PC Business Ethics Lecture

Tips from a legendary football coach and military greats were offered during this year’s Vance Lecture on Business Ethics at Presbyterian College.

Retired Brigadier General Rick Porter shared insights following 30 years in the military during the recent event in Edmunds Hall.

Porter shared famous quips from legendary PC football coach Cally Gault, including, “Ninety percent of football is half mental.” General Porter also shared serious lessons, like Gault’s one training rule. “We’re all standing there,” Porter said, “expecting to be told we can’t drink, we can’t do drugs, we have to attend a hundred percent of our classes, can’t miss classes, can’t smoke. You can’t wear mustaches, can’t wear beards, all those things.” But he said Coach Gault’s rule was one the players weren’t expecting.

Porter said, “Coach Gault told us, ‘I have but one training rule, and it’s this: Don’t do anything your mama wouldn’t want you to do.’” Porter said the rule was so genuine the football players remembered it every weekend and long after the season ended.

General Porter also shared wise words from military leaders. He spoke of learning the importance of clear communication from General Robert B. Abrams. “He always said, ‘Let me be perfectly clear,” Porter said. “He was the master communicator.”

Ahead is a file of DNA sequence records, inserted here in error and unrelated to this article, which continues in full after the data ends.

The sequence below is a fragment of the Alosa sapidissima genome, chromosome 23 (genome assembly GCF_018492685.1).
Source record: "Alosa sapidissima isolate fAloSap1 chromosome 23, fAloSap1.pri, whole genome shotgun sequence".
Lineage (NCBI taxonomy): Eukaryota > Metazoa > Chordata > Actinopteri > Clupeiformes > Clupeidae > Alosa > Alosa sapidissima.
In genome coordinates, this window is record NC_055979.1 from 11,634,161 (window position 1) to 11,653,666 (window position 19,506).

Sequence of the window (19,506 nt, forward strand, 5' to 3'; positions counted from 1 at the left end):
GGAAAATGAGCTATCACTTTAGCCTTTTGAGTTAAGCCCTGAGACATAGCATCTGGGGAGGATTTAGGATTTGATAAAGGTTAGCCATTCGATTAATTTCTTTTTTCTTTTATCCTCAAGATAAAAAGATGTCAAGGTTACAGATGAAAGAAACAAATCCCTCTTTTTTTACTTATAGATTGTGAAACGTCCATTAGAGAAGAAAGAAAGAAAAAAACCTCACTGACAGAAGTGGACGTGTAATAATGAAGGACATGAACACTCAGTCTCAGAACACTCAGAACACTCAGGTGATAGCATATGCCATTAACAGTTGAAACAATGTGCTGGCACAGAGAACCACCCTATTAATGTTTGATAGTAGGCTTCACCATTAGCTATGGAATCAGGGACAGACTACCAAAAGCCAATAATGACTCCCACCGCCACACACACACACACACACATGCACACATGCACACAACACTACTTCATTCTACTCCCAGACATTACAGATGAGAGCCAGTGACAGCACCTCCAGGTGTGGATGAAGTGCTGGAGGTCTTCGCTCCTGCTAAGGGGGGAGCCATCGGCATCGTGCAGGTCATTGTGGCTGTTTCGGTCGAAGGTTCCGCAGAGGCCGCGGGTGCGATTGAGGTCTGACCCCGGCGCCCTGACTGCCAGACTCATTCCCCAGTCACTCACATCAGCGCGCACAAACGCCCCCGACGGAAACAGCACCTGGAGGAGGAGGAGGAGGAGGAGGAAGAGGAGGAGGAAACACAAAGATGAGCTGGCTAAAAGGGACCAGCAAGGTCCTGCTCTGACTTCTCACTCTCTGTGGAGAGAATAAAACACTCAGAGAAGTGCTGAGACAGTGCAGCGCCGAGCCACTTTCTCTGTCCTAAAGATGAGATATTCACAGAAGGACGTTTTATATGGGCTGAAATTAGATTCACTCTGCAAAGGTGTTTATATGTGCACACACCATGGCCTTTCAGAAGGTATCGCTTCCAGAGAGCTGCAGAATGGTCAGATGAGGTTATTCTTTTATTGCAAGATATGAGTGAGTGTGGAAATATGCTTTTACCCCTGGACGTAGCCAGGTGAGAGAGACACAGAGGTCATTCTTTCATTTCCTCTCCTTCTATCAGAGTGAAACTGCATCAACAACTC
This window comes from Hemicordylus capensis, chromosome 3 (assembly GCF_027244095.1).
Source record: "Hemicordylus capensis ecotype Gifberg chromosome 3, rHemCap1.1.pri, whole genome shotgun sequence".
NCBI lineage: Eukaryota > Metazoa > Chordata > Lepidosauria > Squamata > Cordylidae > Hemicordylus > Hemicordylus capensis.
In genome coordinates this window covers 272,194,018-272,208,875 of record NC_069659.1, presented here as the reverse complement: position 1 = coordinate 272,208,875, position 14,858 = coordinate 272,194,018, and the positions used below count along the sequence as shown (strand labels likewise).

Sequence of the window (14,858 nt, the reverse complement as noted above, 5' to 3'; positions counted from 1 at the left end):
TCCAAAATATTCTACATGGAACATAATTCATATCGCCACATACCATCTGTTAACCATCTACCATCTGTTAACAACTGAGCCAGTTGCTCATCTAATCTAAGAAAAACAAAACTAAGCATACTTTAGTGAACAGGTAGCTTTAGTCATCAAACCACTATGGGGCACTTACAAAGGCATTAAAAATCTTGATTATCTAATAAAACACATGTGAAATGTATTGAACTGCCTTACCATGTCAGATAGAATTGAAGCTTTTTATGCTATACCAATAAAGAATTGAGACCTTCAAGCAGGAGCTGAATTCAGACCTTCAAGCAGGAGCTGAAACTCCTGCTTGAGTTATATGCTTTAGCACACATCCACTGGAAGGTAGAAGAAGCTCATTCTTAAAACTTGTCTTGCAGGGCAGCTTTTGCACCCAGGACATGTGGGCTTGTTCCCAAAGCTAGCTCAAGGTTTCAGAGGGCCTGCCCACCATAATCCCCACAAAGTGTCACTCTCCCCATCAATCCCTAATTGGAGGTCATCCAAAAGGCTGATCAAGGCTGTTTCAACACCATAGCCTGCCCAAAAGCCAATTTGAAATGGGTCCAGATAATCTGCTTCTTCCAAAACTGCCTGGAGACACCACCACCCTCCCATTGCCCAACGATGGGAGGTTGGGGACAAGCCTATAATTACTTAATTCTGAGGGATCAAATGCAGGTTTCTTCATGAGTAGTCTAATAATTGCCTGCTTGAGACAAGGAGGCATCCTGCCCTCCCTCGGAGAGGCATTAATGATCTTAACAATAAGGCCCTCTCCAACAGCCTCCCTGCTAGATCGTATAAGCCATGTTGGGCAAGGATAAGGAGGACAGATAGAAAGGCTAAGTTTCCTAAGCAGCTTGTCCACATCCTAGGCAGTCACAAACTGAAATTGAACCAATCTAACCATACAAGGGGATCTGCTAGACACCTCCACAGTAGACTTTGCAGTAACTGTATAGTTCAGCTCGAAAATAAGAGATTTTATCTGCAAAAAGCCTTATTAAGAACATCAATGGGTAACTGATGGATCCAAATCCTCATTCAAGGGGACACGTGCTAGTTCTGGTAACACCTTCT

Porter said that in any organization, you must have a clear vision and clear communication and that all too often leaders sometimes make the mistake of not being clear about their intentions. When they’re not clear, others are left to interpret what the leader wants.

He said General Daniel B. Allyn taught him that “leadership is about competence and character.” He added, “Focus on character, and competence will follow.”

Porter said from General Colin Powell he learned about building trust.

“If you build trust in an organization, if you build a team that you have trust going up, down, and laterally, that team will do anything for you,” Porter said. He recalled a time when a sergeant approached then Lieutenant Powell early in his career about being a good leader. “The sergeant said, ‘Lieutenant, you’ll know when you’re a good leader when people follow you…if only out of curiosity,’” Porter said. “What he was saying is, ‘They trust you.’”